Over 300,000 species of living plants have been identified, and probably many more are not yet identified.
However, 80 percent of the calories consumed by the human race come from only 12 species. Much work is being done to preserve the genetic diversity of our food crops with seed banks, which are being used to breed improved crop varieties. But this has not always been the case.
In the early 1900s there were frequent crop failures in Russia, and subsequent famines. Nikolai Vavilov, the son of a textile merchant, took note of this as he studied at the Moscow Agricultural Institute, from which he graduated in 1911. He bred varieties of oats, barley and wheat more resistant to pathogens.
Vavilov studied the works of Charles Darwin and Gregor Mendel and set out on a career to improve crops with genetics. To do this, a large, diverse collection of wild and cultivated crop varieties were required, so he set out searching worldwide. His seed-collecting expeditions took him to every continent, 64 countries in all, often resulting in harrowing experiences. But he would not be deterred.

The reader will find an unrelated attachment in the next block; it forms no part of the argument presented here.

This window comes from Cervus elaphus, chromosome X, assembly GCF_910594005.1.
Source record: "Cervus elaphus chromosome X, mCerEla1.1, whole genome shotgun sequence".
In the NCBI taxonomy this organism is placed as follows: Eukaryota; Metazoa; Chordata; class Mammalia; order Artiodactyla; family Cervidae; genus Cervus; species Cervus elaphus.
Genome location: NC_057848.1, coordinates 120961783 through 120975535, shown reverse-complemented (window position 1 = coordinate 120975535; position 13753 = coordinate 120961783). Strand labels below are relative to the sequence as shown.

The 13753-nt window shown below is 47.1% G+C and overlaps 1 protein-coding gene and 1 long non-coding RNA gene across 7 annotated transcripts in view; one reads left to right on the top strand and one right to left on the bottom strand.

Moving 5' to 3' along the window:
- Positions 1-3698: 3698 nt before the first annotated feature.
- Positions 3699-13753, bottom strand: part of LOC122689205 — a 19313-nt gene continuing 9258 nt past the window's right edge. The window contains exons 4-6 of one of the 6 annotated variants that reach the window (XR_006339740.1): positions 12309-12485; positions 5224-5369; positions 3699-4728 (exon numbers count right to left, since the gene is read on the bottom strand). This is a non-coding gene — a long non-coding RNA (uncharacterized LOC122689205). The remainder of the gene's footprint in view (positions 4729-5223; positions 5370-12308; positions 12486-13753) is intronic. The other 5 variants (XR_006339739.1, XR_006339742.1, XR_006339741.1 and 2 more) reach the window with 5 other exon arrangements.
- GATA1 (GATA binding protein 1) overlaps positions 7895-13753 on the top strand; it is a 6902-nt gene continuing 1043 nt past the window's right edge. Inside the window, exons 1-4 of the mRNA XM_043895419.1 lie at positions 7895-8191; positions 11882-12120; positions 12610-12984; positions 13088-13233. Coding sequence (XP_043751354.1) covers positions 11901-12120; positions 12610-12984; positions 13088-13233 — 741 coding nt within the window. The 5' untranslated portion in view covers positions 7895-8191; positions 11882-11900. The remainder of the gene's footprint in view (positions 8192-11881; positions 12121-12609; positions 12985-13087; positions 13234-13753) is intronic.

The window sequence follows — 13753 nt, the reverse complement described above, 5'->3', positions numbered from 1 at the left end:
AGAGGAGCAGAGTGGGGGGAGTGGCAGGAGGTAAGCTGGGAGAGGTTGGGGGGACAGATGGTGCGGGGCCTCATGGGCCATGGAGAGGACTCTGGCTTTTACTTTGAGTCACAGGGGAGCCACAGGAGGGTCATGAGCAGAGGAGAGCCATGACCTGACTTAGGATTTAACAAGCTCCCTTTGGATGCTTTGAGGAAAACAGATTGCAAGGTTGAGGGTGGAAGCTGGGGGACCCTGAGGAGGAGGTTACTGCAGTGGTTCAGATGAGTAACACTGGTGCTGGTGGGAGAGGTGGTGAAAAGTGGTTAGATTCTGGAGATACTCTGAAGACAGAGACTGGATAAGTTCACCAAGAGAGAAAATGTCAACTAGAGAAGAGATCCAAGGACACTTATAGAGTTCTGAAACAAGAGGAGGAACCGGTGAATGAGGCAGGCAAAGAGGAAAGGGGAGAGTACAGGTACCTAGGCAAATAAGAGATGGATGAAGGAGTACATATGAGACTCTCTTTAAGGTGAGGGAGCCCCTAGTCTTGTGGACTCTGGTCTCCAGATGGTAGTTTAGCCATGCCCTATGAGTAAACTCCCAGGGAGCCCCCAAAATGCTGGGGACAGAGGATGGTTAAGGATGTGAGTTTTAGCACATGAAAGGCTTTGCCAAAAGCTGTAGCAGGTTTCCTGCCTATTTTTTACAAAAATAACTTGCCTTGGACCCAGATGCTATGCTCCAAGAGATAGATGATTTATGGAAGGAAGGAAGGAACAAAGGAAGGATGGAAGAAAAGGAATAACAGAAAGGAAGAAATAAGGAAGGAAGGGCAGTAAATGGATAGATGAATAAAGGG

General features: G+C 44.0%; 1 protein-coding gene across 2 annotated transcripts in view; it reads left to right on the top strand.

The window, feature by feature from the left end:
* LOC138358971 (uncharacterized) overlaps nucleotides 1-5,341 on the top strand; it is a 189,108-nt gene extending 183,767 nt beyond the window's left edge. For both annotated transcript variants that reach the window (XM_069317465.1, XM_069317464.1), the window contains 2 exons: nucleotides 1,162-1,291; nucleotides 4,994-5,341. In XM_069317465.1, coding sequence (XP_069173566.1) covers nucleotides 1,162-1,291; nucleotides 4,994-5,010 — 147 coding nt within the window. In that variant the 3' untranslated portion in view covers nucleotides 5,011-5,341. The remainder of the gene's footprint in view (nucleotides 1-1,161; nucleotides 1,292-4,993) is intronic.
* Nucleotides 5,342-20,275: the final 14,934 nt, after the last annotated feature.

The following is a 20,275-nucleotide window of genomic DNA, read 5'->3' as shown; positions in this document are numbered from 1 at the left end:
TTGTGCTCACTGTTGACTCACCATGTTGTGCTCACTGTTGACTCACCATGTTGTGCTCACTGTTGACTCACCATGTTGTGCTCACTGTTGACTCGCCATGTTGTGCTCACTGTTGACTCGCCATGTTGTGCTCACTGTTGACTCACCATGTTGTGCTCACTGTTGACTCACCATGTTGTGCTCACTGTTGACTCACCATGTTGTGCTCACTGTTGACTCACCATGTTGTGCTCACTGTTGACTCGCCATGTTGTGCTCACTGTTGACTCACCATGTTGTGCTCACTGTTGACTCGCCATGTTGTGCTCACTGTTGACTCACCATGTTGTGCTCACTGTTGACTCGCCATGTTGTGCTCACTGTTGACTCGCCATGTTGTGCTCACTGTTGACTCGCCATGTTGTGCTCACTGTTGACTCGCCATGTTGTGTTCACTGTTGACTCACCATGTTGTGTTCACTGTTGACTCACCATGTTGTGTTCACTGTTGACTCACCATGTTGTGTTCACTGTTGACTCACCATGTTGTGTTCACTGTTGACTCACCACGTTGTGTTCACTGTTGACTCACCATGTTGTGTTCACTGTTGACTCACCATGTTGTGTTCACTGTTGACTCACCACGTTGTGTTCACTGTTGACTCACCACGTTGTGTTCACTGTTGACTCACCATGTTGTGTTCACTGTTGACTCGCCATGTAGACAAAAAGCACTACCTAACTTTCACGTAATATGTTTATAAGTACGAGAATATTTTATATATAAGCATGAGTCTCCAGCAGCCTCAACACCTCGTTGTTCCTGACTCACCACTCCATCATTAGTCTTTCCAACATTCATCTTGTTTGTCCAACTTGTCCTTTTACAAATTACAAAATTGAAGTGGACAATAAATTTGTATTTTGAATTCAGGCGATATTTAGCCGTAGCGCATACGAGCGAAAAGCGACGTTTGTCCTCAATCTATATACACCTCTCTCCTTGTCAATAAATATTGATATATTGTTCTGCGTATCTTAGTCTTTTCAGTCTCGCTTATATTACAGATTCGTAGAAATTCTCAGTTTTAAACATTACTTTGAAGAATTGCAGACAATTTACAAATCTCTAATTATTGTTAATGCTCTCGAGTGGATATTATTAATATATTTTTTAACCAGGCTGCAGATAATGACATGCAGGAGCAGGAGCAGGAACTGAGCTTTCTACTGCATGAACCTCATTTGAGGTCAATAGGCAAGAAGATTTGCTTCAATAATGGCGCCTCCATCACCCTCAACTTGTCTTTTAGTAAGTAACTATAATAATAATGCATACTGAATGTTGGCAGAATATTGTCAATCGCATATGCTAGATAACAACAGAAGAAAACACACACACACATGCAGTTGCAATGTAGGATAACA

By 1935 Vavilov and his teams had collected over 150,000 varieties of crops and their wild relatives. He identified the “Centers Of Origins” of our major food crops where the most wild relatives, from which the crops were derived, are found. For example the Center of Origins of barley and wheat is in Asia Minor, that of the potato is in Chile, and of tomatoes and corn, Central America.
His main seed collection was housed in Leningrad, know as the VIR, with 36 other plant-breeding stations scattered across the USSR. But when World War II began, Germany invaded Russia and laid siege to Leningrad in 1941. The city was blockaded for almost 3 years, resulting in over 1.5 million deaths, many of starvation.
Vavilov’s team got some of the collection out before all routes were closed by the Germans. But a large part of the collection remained in 18 rooms in the heart of the besieged city. His dedicated team preserved and protected thousands of pounds of seeds and potatoes from German bombs and starving Russians.
Yet through all this, Vavilov himself had vanished. He was languishing in a Russian prison. The Russian dictator, Joseph Stalin decided that genetics was a “fake science”, set out to suppress it, and had Vavilov arrested. He was interrogated, tortured and forced to sign a confession. Vavilov was imprisoned for 3 years for his belief in science, and died in 1943.
Miraculously, much of Vavilov’s seed collection survived the war and Stalin’s suppression. Stalin died in 1953 but Soviet Agriculture had been set back 3 decades. In the early 1970s Soviet wheat crops failed and they had to buy 400 million bushels from the U.S. to avoid famine.
It is said Soviet crop failures and the wheat deal were factors in the fall of the USSR. The story of Nikolai Vavilov is an inspiration and a warning against denying science.
Ed Perkins farms in Athens County.